The Vinedresser engages in two activities here. First, fruitless branches are removed. Fruitful branches are pruned or cleansed, and that for a purpose: more fruit-bearing. Both actions, in reality, promote more fruit-bearing, as a fruitless branch is, by definition, worthless and useless. Some have suggested that “take away” may simply mean “to lift up,” so that it may have more opportunity to bear fruit. But this is not the meaning of the text. The issue is the work of the Vinedresser, and the Vinedresser removes “deadwood” from the vine for the betterment of the vine and branches. Throughout Jesus’ parables a branch or plant or tree that is without fruit is abnormal, defective, and does not indicate spiritual life. Note, for example:
(Mark 11:12-14, 19-21) On the next day, when they had left Bethany, He became hungry.  Seeing at a distance a fig tree in leaf, He went to see if perhaps He would find anything on it; and when He came to it, He found nothing but leaves, for it was not the season for figs.  He said to it, “May no one ever eat fruit from you again!” And His disciples were listening….When evening came, they would go out of the city.  As they were passing by in the morning, they saw the fig tree withered from the roots up.  Being reminded, Peter said^ to Him, “Rabbi, look, the fig tree which You cursed has withered.”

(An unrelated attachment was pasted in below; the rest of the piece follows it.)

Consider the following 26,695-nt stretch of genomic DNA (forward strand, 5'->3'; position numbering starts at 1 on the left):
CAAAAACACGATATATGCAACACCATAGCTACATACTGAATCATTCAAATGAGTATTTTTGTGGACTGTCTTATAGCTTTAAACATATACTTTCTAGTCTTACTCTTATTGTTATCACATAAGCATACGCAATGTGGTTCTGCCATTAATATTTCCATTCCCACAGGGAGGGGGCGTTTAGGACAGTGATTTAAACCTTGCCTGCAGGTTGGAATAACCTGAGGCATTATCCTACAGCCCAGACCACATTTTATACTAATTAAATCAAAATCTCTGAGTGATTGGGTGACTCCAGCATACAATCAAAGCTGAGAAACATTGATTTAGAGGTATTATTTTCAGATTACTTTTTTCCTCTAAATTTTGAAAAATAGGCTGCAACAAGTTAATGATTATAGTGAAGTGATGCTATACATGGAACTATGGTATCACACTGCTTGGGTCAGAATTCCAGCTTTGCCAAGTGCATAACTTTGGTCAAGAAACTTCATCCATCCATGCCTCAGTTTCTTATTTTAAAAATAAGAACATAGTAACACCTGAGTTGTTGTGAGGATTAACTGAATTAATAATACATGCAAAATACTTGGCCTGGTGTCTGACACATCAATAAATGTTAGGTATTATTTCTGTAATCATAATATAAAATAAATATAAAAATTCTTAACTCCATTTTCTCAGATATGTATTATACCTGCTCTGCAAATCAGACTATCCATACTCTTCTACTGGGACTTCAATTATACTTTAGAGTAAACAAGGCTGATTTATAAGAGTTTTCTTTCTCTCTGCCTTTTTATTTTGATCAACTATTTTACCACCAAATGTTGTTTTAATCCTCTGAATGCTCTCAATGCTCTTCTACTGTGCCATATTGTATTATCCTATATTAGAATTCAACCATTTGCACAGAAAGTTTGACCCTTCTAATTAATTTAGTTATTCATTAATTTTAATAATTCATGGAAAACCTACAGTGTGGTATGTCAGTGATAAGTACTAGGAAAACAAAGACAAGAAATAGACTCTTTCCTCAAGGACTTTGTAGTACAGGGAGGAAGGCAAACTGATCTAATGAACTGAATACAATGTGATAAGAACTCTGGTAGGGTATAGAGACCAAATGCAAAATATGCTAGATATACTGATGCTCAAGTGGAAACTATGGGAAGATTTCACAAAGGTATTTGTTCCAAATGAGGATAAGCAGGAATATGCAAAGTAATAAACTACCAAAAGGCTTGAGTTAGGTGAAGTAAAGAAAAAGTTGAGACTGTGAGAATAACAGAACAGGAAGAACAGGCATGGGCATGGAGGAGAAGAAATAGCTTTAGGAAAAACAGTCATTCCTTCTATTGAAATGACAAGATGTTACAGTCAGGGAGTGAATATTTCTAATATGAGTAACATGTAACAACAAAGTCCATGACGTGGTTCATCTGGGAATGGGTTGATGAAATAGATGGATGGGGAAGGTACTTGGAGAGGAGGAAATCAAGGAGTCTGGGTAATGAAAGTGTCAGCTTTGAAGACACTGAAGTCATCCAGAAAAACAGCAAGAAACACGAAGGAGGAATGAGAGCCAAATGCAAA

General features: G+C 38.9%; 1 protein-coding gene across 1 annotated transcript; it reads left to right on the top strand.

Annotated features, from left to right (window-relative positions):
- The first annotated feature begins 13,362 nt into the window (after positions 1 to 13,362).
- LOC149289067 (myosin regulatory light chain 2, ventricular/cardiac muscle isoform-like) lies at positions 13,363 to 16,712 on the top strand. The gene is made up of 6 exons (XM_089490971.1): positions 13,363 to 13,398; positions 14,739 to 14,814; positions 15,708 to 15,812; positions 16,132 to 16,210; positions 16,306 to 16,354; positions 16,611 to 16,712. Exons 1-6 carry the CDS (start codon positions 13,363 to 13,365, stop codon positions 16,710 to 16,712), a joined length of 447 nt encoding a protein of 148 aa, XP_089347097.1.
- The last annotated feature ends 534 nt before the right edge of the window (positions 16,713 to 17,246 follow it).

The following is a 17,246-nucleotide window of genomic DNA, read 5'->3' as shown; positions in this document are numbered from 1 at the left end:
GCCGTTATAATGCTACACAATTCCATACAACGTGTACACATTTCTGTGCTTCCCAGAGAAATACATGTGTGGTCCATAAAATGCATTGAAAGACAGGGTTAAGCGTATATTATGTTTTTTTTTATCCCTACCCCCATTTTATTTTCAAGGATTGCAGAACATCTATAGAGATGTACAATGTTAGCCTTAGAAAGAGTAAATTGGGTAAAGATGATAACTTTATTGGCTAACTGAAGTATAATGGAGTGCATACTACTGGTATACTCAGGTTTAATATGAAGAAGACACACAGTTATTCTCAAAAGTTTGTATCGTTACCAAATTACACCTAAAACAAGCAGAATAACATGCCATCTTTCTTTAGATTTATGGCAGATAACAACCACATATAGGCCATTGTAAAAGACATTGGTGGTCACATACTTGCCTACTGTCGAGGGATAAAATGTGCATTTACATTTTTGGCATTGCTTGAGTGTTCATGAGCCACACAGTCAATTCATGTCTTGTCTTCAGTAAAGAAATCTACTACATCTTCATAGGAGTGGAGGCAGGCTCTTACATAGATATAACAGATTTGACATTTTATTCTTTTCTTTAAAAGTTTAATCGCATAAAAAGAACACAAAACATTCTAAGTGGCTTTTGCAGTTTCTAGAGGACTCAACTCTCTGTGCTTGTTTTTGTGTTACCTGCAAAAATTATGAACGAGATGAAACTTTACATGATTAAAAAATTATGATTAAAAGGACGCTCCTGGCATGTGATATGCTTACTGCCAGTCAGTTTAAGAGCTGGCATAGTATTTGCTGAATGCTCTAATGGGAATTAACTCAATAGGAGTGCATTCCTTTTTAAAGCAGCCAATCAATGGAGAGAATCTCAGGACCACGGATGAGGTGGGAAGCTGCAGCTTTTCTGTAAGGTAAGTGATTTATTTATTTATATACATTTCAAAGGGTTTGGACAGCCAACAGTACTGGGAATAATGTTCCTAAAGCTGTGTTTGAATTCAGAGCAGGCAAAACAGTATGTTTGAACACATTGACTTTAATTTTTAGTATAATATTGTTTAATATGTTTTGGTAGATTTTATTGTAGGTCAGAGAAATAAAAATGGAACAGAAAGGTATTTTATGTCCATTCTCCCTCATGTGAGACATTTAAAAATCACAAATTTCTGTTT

(Mark 4:2-20) And He was teaching them many things in parables, and was saying to them in His teaching,  “Listen to this! Behold, the sower went out to sow;  as he was sowing, some seed fell beside the road, and the birds came and ate it up.  “Other seed fell on the rocky ground where it did not have much soil; and immediately it sprang up because it had no depth of soil.  “And after the sun had risen, it was scorched; and because it had no root, it withered away.  “Other seed fell among the thorns, and the thorns came up and choked it, and it yielded no crop.  “Other seeds fell into the good soil, and as they grew up and increased, they yielded a crop and produced thirty, sixty, and a hundredfold.”  And He was saying, “He who has ears to hear, let him hear.”  As soon as He was alone, His followers, along with the twelve, began asking Him about the parables.  And He was saying to them, “To you has been given the mystery of the kingdom of God, but those who are outside get everything in parables,  so that WHILE SEEING, THEY MAY SEE AND NOT PERCEIVE, AND WHILE HEARING, THEY MAY HEAR AND NOT UNDERSTAND, OTHERWISE THEY MIGHT RETURN AND BE FORGIVEN.”  And He said^ to them, “Do you not understand this parable? How will you understand all the parables?  “The sower sows the word.  “These are the ones who are beside the road where the word is sown; and when they hear, immediately Satan comes and takes away the word which has been sown in them.  “In a similar way these are the ones on whom seed was sown on the rocky places, who, when they hear the word, immediately receive it with joy;  and they have no firm root in themselves, but are only temporary; then, when affliction or persecution arises because of the word, immediately they fall away.  “And others are the ones on whom seed was sown among the thorns; these are the ones who have heard the word,  but the worries of the world, and the deceitfulness of riches, and the desires for other things enter in and choke the word, and it becomes unfruitful.  “And those are the ones on whom seed was sown on the good soil; and they hear the word and accept it and bear fruit, thirty, sixty, and a hundredfold.”